Turn to face the wall

Outdoor is booming, but amid all the talk of interactive ads and new technology, are advertisers losing sight of what made posters so effective in the first place? asks Richard West

While many analysts devote a large proportion of their careers to spooning through a minestrone soup of media statistics, the UK out-of-home (or outdoor) industry wears, with some justification, the look of a well-fed and satisfied diner.

Last autumn, the sound of backs being slapped was audible from Soho to Barcelona, where delegates attending an outdoor advertising industry conference heard that not only had revenue growth in the first half of 2004 maintained outdoor’s position as one of the fastest-growing media, but it was actually beginning to accelerate away from the pack.

The effect of media fragmentation is hurting several of the industry’s competitors (BARB, for instance, reported recently that ITV had experienced a 17 per cent annual drop in its under-25 male audience), but for outdoor advertisers, it is a case of “out is in”.

Outdoor has a lot going for it. Sites are improving and new technologies have injected a much-needed “wow” factor. What’s more, posters seem to strike a chord with the right demographic groups – the younger, more discerning, “cash-rich, time-poor” generation. No wonder industry bosses have described themselves as “glue”, holding together the other media options such as press, multi-channel television and online. (There’s even evidence that the notorious fly-posters are starting to toe the line.)

But plenty of people have used the glue analogy in the past and come unstuck. Fashions come and go. A new invention can make another technology obsolete overnight. So what is so great about outdoor? The essence of outdoor media has remained largely unchanged since the earliest days. The image of Lord Kitchener’s moustachioed features urging people to enlist during the First World War remains an iconic reminder of the power of simple poster advertising. A well-executed outdoor campaign is about capturing attention through a mixture of location, orientation, physical size, traffic flow and, most importantly, creativity.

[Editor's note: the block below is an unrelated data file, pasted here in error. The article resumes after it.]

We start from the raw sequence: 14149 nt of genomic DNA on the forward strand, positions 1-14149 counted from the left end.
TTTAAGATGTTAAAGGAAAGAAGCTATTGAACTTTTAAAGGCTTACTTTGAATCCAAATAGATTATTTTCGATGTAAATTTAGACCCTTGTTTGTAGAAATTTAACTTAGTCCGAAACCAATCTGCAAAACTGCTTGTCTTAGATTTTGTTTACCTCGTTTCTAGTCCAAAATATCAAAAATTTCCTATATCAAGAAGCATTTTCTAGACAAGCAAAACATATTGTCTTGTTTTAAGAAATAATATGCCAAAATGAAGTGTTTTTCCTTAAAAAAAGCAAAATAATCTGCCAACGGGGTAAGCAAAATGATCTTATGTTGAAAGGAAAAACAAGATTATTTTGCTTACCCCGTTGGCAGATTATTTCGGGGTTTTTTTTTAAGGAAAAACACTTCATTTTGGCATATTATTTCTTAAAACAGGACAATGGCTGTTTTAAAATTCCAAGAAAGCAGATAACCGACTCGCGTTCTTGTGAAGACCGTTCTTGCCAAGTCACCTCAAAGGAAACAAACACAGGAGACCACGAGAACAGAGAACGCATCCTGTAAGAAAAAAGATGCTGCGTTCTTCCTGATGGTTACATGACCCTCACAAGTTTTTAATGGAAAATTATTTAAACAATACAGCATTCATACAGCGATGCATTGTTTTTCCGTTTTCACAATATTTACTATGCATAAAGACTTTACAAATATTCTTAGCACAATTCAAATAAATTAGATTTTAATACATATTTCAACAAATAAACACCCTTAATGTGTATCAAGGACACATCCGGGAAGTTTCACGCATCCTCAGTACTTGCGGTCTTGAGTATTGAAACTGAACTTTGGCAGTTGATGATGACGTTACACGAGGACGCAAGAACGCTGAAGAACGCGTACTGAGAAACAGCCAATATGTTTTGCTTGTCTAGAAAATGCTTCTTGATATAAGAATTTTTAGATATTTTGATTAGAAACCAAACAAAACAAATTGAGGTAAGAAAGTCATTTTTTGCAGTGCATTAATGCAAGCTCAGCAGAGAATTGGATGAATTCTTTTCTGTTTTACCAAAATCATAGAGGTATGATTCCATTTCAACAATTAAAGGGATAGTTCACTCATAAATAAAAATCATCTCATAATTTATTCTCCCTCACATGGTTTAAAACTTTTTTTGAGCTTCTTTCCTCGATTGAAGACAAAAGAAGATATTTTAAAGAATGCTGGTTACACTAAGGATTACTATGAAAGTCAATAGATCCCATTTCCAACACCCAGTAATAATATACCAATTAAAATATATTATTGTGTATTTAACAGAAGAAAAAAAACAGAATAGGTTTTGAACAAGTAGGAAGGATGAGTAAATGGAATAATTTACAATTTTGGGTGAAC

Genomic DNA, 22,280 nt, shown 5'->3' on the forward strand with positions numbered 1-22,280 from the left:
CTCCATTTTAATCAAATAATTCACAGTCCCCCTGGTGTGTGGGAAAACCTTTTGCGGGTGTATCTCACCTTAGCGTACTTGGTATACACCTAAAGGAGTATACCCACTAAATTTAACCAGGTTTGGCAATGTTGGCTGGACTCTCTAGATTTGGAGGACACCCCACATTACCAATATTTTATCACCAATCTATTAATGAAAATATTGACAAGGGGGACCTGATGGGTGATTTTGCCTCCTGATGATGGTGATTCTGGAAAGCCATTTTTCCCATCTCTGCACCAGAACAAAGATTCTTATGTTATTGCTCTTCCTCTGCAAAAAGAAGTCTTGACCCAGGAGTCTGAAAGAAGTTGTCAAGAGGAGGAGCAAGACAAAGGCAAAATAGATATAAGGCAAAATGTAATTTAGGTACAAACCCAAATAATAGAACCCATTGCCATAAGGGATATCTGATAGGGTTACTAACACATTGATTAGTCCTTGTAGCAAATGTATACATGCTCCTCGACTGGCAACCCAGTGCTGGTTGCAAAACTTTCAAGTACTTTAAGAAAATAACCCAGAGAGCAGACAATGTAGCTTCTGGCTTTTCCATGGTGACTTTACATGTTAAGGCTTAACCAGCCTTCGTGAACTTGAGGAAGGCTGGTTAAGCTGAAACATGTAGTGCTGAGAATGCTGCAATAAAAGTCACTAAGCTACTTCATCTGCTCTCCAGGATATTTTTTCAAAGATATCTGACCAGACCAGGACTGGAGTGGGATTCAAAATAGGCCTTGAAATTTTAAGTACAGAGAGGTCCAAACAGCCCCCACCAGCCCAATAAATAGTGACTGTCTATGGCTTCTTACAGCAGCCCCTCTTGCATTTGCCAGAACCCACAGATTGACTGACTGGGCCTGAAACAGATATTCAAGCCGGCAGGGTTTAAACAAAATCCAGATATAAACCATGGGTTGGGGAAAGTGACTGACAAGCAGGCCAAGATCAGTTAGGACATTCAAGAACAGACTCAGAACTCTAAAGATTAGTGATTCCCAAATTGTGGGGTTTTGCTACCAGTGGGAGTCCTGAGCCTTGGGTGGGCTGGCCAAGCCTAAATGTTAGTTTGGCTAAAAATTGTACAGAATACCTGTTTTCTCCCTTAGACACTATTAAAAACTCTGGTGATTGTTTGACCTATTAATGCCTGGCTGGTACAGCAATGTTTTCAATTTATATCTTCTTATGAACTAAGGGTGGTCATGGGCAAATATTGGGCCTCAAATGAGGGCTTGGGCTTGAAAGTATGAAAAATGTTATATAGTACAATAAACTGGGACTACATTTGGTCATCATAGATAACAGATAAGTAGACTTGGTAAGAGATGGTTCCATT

These days, however, you can add to that list “moving images”, “interactivity” and “dialogue”. Plus, of course, the “bigger, bolder, better” mantra that states success is not just about being seen – you have to be talked about as well.

Squeeze your bottom line

Clear Channel UK marketing director Yvonne O’Brien says: “Advertisers want their promotional budgets to work as hard as possible. Everyone wants to squeeze the last drop out of their marketing because there’s so much pressure on the bottom line.”

The bottom line is, ultimately, about making customers part with their money and some sceptics fear that the surge in outdoor’s popularity among advertisers carries hidden dangers.

O’Brien continues: “There is a perception that outdoor and ambient advertising is becoming more challenging. To some extent, that may be true, but ‘wild and wacky’ has always been around. What has changed recently is that advertisers and agencies are more inclined to go for that approach. It provokes media comment and public interest – and if people are talking about you, then it makes you look good. But does it create a long-term increase in sales? It’s difficult to say. It is definitely possible to make the link between awareness and sales, but a lot of companies are driven by the desire for notoriety and fame – so from a sales perspective, some of their motivations have to be questioned.”

Peaks and posters

A look at the profiles of traditional outdoor advertisers reveals several distinct categories that use the medium in different ways. Big-brand spenders such as the drinks and motor sectors, for instance, have seasonal sales peaks and need high advertising awareness to drive those sales. Media and entertainment companies, on the other hand, whose products lend themselves to big, one-off launches, find outdoor perfect for promoting new books, albums, films or the latest TV series. Then there is government, with its hugely diverse set of messages, from encouraging the public to vote to publicising tax credits. The appeal of outdoor lies in achieving maximum value from relatively limited budgets.